"The policy is not working for armed services, and it hurts our national security," Murphy (pictured at left) said at a speech at Washington's National Press Club, where he appeared with gay and straight service members supporting repeal of the policy.
The event was a kickoff to the "Voices Of Honor" national tour sponsored by gay rights groups the Human Rights Campaign and Servicemembers United that features members of the military who oppose the Clinton-era compromise that allows gays to serve only if they keep their sexuality a secret. Murphy's office also helped set up a Web site called www.letthemserve.com.
"Opponents of lifting the ban argue that allowing gays and lesbians to serve openly will be detrimental to unit cohesion and morale," the congressman said. "As a former officer and West Point professor, that is an insult to me and to all of the troops serving in uniform. In Iraq, my men did not care what race, color, creed or sexual orientation their fellow paratroopers were. They cared about getting the job done. We cared about serving with honor and coming home alive." (Watch Murphy's full remarks here.)
Murphy vowed to take the lead in pushing through Congress the Military Readiness Enhancement Act, which would overturn the policy. He noted that President Obama has vowed to sign the bill if it crosses his desk and said it is Congress' responsibility to make that happen.
The president has taken heat from gay rights groups for not pushing harder for the repeal of "don't ask, don't tell" or the Defense Of Marriage Act, something he promised to work toward as a candidate. Gay rights groups were particularly outraged by a brief filed by the Obama Justice Department defending DOMA that compared gay marriage to marriage between family members.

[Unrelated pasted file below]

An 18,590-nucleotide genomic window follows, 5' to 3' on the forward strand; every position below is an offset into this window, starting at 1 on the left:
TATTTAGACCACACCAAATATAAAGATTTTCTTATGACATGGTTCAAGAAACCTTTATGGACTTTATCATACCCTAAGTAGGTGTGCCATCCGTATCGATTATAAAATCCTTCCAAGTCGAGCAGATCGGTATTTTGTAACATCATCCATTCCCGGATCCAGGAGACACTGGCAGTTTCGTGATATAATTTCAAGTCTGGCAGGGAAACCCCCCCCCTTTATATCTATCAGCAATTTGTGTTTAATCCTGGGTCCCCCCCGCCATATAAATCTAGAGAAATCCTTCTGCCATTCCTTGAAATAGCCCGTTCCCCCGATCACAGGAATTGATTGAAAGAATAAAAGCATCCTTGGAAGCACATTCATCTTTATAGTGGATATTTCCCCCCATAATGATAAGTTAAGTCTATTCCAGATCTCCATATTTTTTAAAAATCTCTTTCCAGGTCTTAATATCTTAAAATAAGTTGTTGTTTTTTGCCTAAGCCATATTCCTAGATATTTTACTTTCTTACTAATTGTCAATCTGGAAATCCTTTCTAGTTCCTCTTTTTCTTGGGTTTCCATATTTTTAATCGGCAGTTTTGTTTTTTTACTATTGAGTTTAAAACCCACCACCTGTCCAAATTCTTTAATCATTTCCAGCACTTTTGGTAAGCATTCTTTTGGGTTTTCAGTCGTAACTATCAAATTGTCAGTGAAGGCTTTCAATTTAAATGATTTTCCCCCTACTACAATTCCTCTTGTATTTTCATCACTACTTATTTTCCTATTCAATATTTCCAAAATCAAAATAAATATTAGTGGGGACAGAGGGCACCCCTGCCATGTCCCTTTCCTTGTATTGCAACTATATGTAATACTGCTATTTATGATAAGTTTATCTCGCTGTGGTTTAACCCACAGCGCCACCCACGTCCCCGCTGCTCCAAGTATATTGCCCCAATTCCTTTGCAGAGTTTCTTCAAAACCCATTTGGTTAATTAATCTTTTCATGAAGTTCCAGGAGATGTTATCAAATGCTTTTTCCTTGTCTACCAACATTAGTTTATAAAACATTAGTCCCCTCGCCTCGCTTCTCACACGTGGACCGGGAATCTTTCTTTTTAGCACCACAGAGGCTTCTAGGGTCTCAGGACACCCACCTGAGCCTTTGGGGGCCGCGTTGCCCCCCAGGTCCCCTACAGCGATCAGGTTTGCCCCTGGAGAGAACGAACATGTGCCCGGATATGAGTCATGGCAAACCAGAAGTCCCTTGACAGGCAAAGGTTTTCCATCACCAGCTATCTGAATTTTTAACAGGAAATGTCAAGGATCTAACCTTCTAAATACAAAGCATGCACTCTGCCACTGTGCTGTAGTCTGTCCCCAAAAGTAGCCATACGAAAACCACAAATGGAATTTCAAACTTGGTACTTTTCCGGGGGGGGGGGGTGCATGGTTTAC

More than 13,000 service members have been discharged under "don't ask, don't tell," including nearly 300 under Mr. Obama. The White House insists the policy must be overturned through legislation, though some say the president could suspend it via executive order should he decide to do so.
Military leaders have suggested they are in the early stages of considering how best they might repeal the policy and stressed that they do not want to hurry the process.
"We look forward to ensuring that our military can recruit and retain the best and the brightest troops regardless of their sexual orientation," Human Rights Campaign President Joe Solmonese said in a statement. "As this tour will highlight, poll after poll continues to show the vast majority of Americans, including the majority of active service members, support the right of gay and lesbian service members to serve openly and honestly."